Trump may have killed our trade deal, but the door to more access has been left open – Stuff.co.nz

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As trade tensions rise between the United States and China, Beijing warns that US tariffs will not fix the problem.

OPINION: Last week New Zealand investors and entrepreneurs won a long awaited change to visa rules that will help them to expand their business interests into the United States.

E1 and E2 class visas will allow Kiwis to live in the United States while they work at extending their business operations or pursue investment opportunities, bringing their families with them.

It’s good news for New Zealand companies, especially the burgeoning numbers in the technology and the digital sector who find opportunities in the massive US market difficult to reach because of stringent US immigration rules. 

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The change appears to have given Foreign Minister Winston Peters hope that more is to come. Last month he even hinted that the two counties are moving once again toward the prospect of free trade.

If that’s true, it would mean that US president Donald Trump’s about-face on free trade has been as surprising and complete as Peters’. Peters originally opposed the Trans-Pacific Partnership that promised free trade with the US, though the New Zealand government ultimately endorsed it.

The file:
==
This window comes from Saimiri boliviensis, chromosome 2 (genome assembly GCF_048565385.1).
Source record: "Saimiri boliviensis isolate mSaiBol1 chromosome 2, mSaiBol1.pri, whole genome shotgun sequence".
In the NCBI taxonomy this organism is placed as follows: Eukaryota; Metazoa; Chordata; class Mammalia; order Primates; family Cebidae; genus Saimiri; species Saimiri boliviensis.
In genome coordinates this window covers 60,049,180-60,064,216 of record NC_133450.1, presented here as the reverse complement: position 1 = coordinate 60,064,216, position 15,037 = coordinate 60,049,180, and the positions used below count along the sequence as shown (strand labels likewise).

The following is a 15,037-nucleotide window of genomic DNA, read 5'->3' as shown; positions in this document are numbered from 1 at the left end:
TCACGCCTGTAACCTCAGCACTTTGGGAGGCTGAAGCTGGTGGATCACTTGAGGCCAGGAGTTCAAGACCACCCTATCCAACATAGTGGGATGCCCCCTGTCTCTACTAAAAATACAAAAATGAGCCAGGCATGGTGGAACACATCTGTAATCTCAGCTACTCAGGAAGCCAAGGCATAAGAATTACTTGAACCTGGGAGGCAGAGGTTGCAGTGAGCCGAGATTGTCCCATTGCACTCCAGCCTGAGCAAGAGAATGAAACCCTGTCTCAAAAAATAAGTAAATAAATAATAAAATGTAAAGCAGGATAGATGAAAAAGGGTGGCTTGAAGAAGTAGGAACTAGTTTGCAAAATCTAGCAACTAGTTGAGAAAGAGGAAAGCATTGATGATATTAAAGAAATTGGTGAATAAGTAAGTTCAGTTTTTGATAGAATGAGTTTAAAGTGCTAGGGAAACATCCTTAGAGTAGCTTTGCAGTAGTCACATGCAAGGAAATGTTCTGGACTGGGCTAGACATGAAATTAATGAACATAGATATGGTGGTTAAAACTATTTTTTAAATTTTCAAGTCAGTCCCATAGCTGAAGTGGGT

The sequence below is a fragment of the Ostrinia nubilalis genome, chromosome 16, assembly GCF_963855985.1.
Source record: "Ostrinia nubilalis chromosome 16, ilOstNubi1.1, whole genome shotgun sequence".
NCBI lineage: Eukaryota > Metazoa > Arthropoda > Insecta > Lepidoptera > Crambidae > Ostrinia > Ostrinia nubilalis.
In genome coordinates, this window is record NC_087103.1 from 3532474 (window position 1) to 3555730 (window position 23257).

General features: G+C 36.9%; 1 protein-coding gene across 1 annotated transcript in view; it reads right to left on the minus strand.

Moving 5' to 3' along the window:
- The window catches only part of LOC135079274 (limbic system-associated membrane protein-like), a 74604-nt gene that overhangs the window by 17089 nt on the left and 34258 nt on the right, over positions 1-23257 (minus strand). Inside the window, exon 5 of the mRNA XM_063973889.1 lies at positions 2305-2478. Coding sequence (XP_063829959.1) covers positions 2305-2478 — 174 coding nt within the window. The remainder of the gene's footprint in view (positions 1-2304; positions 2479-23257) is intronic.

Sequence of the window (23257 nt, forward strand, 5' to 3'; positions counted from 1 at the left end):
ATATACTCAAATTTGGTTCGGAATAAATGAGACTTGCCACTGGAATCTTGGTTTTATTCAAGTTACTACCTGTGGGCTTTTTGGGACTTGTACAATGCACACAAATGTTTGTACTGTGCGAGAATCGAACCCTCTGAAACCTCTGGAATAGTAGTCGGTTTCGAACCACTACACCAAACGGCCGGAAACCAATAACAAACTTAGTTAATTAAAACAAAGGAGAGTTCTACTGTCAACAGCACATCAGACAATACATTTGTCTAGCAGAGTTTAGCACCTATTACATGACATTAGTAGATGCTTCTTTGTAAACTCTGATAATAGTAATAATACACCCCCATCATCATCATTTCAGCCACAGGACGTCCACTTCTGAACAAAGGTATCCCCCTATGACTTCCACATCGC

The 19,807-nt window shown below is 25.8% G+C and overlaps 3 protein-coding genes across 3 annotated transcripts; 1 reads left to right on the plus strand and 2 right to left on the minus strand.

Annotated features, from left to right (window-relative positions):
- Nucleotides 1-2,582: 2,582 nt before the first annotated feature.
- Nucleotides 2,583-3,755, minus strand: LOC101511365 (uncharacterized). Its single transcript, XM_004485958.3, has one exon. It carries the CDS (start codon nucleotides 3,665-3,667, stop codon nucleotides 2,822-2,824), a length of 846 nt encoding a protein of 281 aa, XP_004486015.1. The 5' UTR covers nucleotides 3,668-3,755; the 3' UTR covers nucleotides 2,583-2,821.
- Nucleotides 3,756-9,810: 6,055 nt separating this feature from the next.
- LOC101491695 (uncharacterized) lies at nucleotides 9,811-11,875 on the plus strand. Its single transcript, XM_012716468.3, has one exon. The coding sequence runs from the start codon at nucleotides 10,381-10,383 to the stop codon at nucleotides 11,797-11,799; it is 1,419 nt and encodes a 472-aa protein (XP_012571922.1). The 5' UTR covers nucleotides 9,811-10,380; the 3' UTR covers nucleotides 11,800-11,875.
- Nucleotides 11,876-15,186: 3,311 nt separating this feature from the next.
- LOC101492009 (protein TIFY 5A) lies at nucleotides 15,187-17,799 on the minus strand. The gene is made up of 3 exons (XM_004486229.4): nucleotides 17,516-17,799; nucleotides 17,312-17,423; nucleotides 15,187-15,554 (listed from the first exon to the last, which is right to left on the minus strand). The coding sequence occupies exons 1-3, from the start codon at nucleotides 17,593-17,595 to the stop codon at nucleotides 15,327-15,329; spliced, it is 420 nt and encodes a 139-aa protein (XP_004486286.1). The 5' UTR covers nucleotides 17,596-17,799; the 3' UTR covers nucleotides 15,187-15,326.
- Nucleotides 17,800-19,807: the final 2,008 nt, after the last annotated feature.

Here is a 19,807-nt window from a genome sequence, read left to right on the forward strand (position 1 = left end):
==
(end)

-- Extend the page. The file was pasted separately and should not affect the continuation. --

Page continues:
Trump, however, killed the deal on his first full day as US president in 2017.

Like the US in recent years, China also has a strong track record of using trade — generally impeding it — to achieve broader diplomatic and defence aims.

Like the US in recent years, China also has a strong track record of using trade — generally impeding it — to achieve broader diplomatic and defence aims.

There is nothing to suggest Trump’s softened his view. His administration has made trade fairness, particularly eliminating large trade deficits with its trading partners, its signature policy. To this end it is currently fighting the world’s second largest economy, China, with tariffs on a widening range of imports.

It’s also levied new tariffs on European steel and aluminium with the additional threat of new duties on vehicles, as it continues to try to agree better market access for US goods and services into the EU. And the latest trade focus is Japan with which the US runs a large trade deficit.

“New Zealand would not be high in the queue [for trade attention],” according to Edward Alden, senior fellow at the Washington DC-based Council on Foreign Relations.

But there are still reasons to keep the conversation going. For more than five years, China has been New Zealand’s single largest trade partner, and now accounts for 30 per cent of all our exports. Our reliance on China is also magnified through our second largest trading partner, Australia, which also counts China as its largest export market.

For more than five years, China has been New Zealand's single largest trade partner, and now accounts for 30 per cent of all our exports.

ANDY WONG/AP